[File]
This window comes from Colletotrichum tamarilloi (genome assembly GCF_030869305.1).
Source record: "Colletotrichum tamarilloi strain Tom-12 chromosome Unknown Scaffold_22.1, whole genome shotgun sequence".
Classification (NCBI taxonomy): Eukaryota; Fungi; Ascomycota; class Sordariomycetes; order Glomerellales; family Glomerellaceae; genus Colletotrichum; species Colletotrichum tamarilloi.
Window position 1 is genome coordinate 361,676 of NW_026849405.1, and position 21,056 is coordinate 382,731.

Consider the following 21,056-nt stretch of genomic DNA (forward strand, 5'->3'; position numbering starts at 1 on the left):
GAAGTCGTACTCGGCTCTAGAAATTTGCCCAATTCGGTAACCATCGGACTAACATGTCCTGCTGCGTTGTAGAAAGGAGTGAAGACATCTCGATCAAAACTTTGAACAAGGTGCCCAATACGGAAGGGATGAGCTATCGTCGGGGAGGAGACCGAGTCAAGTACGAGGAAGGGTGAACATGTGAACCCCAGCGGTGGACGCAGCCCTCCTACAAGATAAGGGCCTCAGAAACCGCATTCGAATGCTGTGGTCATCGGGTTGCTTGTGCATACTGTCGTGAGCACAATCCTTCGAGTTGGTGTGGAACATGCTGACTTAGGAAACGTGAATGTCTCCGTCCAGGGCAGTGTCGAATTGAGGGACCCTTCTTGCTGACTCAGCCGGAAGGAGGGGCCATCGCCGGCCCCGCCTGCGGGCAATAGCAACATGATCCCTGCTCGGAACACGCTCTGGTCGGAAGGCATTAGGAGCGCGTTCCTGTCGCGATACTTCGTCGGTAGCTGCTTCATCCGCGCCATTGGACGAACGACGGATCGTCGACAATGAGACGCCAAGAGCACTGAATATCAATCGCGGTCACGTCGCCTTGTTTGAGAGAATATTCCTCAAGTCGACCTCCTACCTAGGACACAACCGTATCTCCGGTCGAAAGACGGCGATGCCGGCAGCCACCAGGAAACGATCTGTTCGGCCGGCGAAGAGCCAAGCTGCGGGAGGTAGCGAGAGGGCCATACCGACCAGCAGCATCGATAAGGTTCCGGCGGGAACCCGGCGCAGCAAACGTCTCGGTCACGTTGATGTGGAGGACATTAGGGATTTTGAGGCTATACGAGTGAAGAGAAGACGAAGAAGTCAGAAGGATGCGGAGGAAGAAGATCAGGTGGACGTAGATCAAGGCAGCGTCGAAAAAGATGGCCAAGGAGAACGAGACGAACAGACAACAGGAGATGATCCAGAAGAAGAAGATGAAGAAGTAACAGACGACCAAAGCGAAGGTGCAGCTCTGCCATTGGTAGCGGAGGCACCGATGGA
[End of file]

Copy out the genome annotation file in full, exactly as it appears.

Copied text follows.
This window comes from Colletotrichum tamarilloi (genome assembly GCF_030869305.1).
Source record: "Colletotrichum tamarilloi strain Tom-12 chromosome Unknown Scaffold_22.1, whole genome shotgun sequence".
Classification (NCBI taxonomy): Eukaryota; Fungi; Ascomycota; class Sordariomycetes; order Glomerellales; family Glomerellaceae; genus Colletotrichum; species Colletotrichum tamarilloi.
Window position 1 is genome coordinate 361,676 of NW_026849405.1, and position 21,056 is coordinate 382,731.

Consider the following 21,056-nt stretch of genomic DNA (forward strand, 5'->3'; position numbering starts at 1 on the left):
GAAGTCGTACTCGGCTCTAGAAATTTGCCCAATTCGGTAACCATCGGACTAACATGTCCTGCTGCGTTGTAGAAAGGAGTGAAGACATCTCGATCAAAACTTTGAACAAGGTGCCCAATACGGAAGGGATGAGCTATCGTCGGGGAGGAGACCGAGTCAAGTACGAGGAAGGGTGAACATGTGAACCCCAGCGGTGGACGCAGCCCTCCTACAAGATAAGGGCCTCAGAAACCGCATTCGAATGCTGTGGTCATCGGGTTGCTTGTGCATACTGTCGTGAGCACAATCCTTCGAGTTGGTGTGGAACATGCTGACTTAGGAAACGTGAATGTCTCCGTCCAGGGCAGTGTCGAATTGAGGGACCCTTCTTGCTGACTCAGCCGGAAGGAGGGGCCATCGCCGGCCCCGCCTGCGGGCAATAGCAACATGATCCCTGCTCGGAACACGCTCTGGTCGGAAGGCATTAGGAGCGCGTTCCTGTCGCGATACTTCGTCGGTAGCTGCTTCATCCGCGCCATTGGACGAACGACGGATCGTCGACAATGAGACGCCAAGAGCACTGAATATCAATCGCGGTCACGTCGCCTTGTTTGAGAGAATATTCCTCAAGTCGACCTCCTACCTAGGACACAACCGTATCTCCGGTCGAAAGACGGCGATGCCGGCAGCCACCAGGAAACGATCTGTTCGGCCGGCGAAGAGCCAAGCTGCGGGAGGTAGCGAGAGGGCCATACCGACCAGCAGCATCGATAAGGTTCCGGCGGGAACCCGGCGCAGCAAACGTCTCGGTCACGTTGATGTGGAGGACATTAGGGATTTTGAGGCTATACGAGTGAAGAGAAGACGAAGAAGTCAGAAGGATGCGGAGGAAGAAGATCAGGTGGACGTAGATCAAGGCAGCGTCGAAAAAGATGGCCAAGGAGAACGAGACGAACAGACAACAGGAGATGATCCAGAAGAAGAAGATGAAGAAGTAACAGACGACCAAAGCGAAGGTGCAGCTCTGCCATTGGTAGCGGAGGCACCGATGGA